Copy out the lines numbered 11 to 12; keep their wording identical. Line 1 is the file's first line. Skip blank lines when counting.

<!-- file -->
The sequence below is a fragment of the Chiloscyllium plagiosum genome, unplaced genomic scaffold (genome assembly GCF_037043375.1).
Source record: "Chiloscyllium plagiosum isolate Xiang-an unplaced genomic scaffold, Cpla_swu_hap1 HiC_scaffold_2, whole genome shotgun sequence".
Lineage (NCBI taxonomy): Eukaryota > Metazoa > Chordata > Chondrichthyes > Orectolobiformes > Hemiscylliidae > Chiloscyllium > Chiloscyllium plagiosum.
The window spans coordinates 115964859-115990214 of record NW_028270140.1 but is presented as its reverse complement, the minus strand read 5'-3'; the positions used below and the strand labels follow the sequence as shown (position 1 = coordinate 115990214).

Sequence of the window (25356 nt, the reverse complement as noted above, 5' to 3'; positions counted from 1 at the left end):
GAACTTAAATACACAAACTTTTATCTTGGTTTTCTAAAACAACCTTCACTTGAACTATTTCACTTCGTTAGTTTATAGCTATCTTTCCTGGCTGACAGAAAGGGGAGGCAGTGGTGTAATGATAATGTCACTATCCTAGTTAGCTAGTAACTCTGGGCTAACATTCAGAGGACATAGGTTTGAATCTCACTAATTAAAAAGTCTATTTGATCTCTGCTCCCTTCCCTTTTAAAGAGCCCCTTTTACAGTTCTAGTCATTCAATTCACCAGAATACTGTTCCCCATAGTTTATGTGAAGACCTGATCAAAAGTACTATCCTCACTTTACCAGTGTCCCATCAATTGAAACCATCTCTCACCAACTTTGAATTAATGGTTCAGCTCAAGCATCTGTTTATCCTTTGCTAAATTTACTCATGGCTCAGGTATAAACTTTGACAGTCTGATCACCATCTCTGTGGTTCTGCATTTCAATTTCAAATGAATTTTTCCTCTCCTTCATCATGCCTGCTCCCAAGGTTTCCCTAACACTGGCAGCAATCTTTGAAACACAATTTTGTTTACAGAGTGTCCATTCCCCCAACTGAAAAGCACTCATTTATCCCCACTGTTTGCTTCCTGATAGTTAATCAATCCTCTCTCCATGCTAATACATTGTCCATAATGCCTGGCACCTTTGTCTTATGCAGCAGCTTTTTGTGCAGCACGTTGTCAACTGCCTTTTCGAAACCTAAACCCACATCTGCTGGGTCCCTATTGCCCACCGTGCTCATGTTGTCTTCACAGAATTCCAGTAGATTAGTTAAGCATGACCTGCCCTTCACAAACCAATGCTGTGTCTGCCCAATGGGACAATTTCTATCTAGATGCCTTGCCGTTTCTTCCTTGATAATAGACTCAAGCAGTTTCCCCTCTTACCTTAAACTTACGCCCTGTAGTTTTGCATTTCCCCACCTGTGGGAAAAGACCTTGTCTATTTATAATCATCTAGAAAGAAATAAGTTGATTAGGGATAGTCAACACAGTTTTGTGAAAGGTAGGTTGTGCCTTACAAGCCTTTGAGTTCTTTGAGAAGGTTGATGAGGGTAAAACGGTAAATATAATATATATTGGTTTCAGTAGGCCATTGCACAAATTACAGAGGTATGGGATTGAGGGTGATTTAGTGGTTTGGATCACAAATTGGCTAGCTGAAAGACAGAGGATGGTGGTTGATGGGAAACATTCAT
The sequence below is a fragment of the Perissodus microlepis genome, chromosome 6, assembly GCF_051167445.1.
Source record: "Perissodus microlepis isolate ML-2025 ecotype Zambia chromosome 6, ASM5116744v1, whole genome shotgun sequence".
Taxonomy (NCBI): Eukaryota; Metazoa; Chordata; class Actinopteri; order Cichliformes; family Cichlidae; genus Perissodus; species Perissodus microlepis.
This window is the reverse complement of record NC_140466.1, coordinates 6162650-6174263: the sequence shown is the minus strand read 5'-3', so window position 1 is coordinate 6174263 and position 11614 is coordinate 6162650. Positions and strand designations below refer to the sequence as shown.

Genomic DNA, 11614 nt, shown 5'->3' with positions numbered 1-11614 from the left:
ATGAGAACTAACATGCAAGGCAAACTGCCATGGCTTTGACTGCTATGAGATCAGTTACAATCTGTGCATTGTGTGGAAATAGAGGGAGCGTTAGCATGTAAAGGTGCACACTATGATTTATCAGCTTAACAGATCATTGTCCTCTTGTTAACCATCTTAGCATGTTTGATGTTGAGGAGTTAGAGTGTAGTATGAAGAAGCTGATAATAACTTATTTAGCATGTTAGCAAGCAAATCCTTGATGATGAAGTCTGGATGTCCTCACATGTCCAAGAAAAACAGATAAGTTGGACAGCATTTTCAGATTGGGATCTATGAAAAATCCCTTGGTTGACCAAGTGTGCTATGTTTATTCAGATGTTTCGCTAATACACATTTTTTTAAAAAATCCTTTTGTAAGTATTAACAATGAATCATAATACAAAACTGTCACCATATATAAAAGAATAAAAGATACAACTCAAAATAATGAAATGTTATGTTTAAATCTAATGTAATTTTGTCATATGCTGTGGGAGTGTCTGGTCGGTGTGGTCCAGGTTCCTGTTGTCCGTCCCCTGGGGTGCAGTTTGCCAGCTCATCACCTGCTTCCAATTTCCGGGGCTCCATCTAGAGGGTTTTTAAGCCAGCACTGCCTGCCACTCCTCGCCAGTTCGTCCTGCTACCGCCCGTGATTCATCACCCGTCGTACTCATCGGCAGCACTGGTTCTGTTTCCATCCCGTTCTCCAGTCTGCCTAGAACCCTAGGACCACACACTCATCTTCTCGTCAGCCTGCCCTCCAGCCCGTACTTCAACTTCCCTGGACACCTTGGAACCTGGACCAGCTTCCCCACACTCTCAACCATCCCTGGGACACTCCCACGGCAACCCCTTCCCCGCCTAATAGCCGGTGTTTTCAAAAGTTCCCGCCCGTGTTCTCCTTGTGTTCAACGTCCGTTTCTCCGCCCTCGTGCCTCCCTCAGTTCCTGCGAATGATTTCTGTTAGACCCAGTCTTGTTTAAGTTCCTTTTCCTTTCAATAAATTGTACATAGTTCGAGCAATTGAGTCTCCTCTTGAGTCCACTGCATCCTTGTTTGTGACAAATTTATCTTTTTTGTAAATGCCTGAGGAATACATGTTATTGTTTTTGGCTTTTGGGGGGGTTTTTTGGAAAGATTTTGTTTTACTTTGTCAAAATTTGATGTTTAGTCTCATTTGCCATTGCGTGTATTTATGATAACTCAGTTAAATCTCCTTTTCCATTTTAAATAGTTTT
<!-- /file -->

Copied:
Genomic DNA, 11614 nt, shown 5'->3' with positions numbered 1-11614 from the left:
ATGAGAACTAACATGCAAGGCAAACTGCCATGGCTTTGACTGCTATGAGATCAGTTACAATCTGTGCATTGTGTGGAAATAGAGGGAGCGTTAGCATGTAAAGGTGCACACTATGATTTATCAGCTTAACAGATCATTGTCCTCTTGTTAACCATCTTAGCATGTTTGATGTTGAGGAGTTAGAGTGTAGTATGAAGAAGCTGATAATAACTTATTTAGCATGTTAGCAAGCAAATCCTTGATGATGAAGTCTGGATGTCCTCACATGTCCAAGAAAAACAGATAAGTTGGACAGCATTTTCAGATTGGGATCTATGAAAAATCCCTTGGTTGACCAAGTGTGCTATGTTTATTCAGATGTTTCGCTAATACACATTTTTTTAAAAAATCCTTTTGTAAGTATTAACAATGAATCATAATACAAAACTGTCACCATATATAAAAGAATAAAAGATACAACTCAAAATAATGAAATGTTATGTTTAAATCTAATGTAATTTTGTCATATGCTGTGGGAGTGTCTGGTCGGTGTGGTCCAGGTTCCTGTTGTCCGTCCCCTGGGGTGCAGTTTGCCAGCTCATCACCTGCTTCCAATTTCCGGGGCTCCATCTAGAGGGTTTTTAAGCCAGCACTGCCTGCCACTCCTCGCCAGTTCGTCCTGCTACCGCCCGTGATTCATCACCCGTCGTACTCATCGGCAGCACTGGTTCTGTTTCCATCCCGTTCTCCAGTCTGCCTAGAACCCTAGGACCACACACTCATCTTCTCGTCAGCCTGCCCTCCAGCCCGTACTTCAACTTCCCTGGACACCTTGGAACCTGGACCAGCTTCCCCACACTCTCAACCATCCCTGGGACACTCCCACGGCAACCCCTTCCCCGCCTAATAGCCGGTGTTTTCAAAAGTTCCCGCCCGTGTTCTCCTTGTGTTCAACGTCCGTTTCTCCGCCCTCGTGCCTCCCTCAGTTCCTGCGAATGATTTCTGTTAGACCCAGTCTTGTTTAAGTTCCTTTTCCTTTCAATAAATTGTACATAGTTCGAGCAATTGAGTCTCCTCTTGAGTCCACTGCATCCTTGTTTGTGACAAATTTATCTTTTTTGTAAATGCCTGAGGAATACATGTTATTGTTTTTGGCTTTTGGGGGGGTTTTTTGGAAAGATTTTGTTTTACTTTGTCAAAATTTGATGTTTAGTCTCATTTGCCATTGCGTGTATTTATGATAACTCAGTTAAATCTCCTTTTCCATTTTAAATAGTTTT